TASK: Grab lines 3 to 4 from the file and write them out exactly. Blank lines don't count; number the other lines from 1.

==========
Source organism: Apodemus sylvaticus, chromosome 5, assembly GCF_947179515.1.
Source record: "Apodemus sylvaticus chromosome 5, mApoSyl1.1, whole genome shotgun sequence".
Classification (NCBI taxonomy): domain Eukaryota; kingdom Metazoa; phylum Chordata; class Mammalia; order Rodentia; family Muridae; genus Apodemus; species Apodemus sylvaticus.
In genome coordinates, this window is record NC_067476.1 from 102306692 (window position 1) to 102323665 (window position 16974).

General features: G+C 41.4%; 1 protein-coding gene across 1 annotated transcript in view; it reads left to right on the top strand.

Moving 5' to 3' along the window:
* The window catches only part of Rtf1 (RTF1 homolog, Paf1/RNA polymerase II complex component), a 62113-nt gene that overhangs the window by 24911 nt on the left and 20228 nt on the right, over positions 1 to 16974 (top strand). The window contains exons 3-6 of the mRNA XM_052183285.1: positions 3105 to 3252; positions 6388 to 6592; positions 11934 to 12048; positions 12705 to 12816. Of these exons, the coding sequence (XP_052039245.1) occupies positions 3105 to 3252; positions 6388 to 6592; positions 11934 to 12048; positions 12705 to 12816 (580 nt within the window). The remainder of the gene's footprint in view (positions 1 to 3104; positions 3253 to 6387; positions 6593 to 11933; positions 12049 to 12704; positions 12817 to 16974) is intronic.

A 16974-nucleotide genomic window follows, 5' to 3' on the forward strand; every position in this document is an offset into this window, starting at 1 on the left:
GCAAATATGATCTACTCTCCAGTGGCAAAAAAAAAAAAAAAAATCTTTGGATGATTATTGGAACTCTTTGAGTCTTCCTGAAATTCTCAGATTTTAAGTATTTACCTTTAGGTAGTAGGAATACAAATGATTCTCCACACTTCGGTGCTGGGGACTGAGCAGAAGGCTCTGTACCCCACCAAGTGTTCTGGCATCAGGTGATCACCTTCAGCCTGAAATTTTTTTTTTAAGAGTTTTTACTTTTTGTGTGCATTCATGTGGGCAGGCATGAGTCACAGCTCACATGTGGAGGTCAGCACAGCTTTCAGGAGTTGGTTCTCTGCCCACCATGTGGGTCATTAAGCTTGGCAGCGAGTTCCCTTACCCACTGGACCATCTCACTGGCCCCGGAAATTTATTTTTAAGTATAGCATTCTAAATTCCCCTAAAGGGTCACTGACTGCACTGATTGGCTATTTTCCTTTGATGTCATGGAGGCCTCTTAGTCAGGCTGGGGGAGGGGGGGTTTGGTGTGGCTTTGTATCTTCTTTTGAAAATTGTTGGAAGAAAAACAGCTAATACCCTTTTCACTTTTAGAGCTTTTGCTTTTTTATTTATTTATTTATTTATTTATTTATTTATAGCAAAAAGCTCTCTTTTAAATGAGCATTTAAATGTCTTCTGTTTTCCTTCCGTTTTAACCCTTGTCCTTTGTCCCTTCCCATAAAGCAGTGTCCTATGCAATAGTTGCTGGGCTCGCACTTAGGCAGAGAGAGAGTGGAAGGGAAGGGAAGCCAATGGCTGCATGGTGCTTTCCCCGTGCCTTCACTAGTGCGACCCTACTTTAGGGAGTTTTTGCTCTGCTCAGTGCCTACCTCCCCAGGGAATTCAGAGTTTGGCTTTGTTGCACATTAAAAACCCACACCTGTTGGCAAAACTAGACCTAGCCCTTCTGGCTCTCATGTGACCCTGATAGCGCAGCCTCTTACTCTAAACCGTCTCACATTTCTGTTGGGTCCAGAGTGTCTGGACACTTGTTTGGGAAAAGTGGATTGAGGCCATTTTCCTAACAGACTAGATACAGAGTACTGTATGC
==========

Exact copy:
Classification (NCBI taxonomy): domain Eukaryota; kingdom Metazoa; phylum Chordata; class Mammalia; order Rodentia; family Muridae; genus Apodemus; species Apodemus sylvaticus.
In genome coordinates, this window is record NC_067476.1 from 102306692 (window position 1) to 102323665 (window position 16974).